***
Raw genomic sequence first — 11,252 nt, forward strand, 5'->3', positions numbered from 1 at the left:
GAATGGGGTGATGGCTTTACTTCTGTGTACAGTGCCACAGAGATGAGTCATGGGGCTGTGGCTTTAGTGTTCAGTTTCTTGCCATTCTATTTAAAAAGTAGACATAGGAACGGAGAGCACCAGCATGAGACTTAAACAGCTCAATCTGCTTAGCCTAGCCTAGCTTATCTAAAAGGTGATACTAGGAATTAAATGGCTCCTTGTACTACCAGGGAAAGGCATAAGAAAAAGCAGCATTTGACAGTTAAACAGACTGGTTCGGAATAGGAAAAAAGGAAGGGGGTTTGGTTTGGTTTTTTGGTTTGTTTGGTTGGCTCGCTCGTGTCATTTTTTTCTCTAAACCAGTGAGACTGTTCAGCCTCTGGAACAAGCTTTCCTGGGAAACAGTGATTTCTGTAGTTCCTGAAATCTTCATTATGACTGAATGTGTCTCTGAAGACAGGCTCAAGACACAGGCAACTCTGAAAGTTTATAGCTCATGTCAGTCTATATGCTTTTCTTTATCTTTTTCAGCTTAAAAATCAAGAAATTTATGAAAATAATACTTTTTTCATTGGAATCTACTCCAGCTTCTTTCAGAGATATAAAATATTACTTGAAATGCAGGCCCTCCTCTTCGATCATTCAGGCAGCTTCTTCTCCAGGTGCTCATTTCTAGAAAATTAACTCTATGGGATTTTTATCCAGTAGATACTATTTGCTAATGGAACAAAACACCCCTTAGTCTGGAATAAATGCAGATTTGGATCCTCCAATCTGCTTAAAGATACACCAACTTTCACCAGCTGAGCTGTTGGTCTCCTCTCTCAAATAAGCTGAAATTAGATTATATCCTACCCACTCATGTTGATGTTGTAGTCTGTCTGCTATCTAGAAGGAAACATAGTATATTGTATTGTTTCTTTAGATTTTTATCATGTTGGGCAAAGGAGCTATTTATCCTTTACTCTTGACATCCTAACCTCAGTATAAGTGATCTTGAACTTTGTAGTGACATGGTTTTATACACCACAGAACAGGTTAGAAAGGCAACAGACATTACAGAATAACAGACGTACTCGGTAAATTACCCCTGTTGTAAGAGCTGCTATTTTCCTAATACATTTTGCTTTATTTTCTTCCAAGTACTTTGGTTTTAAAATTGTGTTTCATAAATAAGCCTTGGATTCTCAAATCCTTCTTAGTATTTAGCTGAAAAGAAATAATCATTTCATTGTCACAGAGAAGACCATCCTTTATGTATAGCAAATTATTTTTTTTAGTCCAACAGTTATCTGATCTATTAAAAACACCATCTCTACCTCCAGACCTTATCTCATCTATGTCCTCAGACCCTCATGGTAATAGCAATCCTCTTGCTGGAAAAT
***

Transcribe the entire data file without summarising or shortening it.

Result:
Raw genomic sequence first — 11,252 nt, forward strand, 5'->3', positions numbered from 1 at the left:
GAATGGGGTGATGGCTTTACTTCTGTGTACAGTGCCACAGAGATGAGTCATGGGGCTGTGGCTTTAGTGTTCAGTTTCTTGCCATTCTATTTAAAAAGTAGACATAGGAACGGAGAGCACCAGCATGAGACTTAAACAGCTCAATCTGCTTAGCCTAGCCTAGCTTATCTAAAAGGTGATACTAGGAATTAAATGGCTCCTTGTACTACCAGGGAAAGGCATAAGAAAAAGCAGCATTTGACAGTTAAACAGACTGGTTCGGAATAGGAAAAAAGGAAGGGGGTTTGGTTTGGTTTTTTGGTTTGTTTGGTTGGCTCGCTCGTGTCATTTTTTTCTCTAAACCAGTGAGACTGTTCAGCCTCTGGAACAAGCTTTCCTGGGAAACAGTGATTTCTGTAGTTCCTGAAATCTTCATTATGACTGAATGTGTCTCTGAAGACAGGCTCAAGACACAGGCAACTCTGAAAGTTTATAGCTCATGTCAGTCTATATGCTTTTCTTTATCTTTTTCAGCTTAAAAATCAAGAAATTTATGAAAATAATACTTTTTTCATTGGAATCTACTCCAGCTTCTTTCAGAGATATAAAATATTACTTGAAATGCAGGCCCTCCTCTTCGATCATTCAGGCAGCTTCTTCTCCAGGTGCTCATTTCTAGAAAATTAACTCTATGGGATTTTTATCCAGTAGATACTATTTGCTAATGGAACAAAACACCCCTTAGTCTGGAATAAATGCAGATTTGGATCCTCCAATCTGCTTAAAGATACACCAACTTTCACCAGCTGAGCTGTTGGTCTCCTCTCTCAAATAAGCTGAAATTAGATTATATCCTACCCACTCATGTTGATGTTGTAGTCTGTCTGCTATCTAGAAGGAAACATAGTATATTGTATTGTTTCTTTAGATTTTTATCATGTTGGGCAAAGGAGCTATTTATCCTTTACTCTTGACATCCTAACCTCAGTATAAGTGATCTTGAACTTTGTAGTGACATGGTTTTATACACCACAGAACAGGTTAGAAAGGCAACAGACATTACAGAATAACAGACGTACTCGGTAAATTACCCCTGTTGTAAGAGCTGCTATTTTCCTAATACATTTTGCTTTATTTTCTTCCAAGTACTTTGGTTTTAAAATTGTGTTTCATAAATAAGCCTTGGATTCTCAAATCCTTCTTAGTATTTAGCTGAAAAGAAATAATCATTTCATTGTCACAGAGAAGACCATCCTTTATGTATAGCAAATTATTTTTTTTAGTCCAACAGTTATCTGATCTATTAAAAACACCATCTCTACCTCCAGACCTTATCTCATCTATGTCCTCAGACCCTCATGGTAATAGCAATCCTCTTGCTGGAAAAT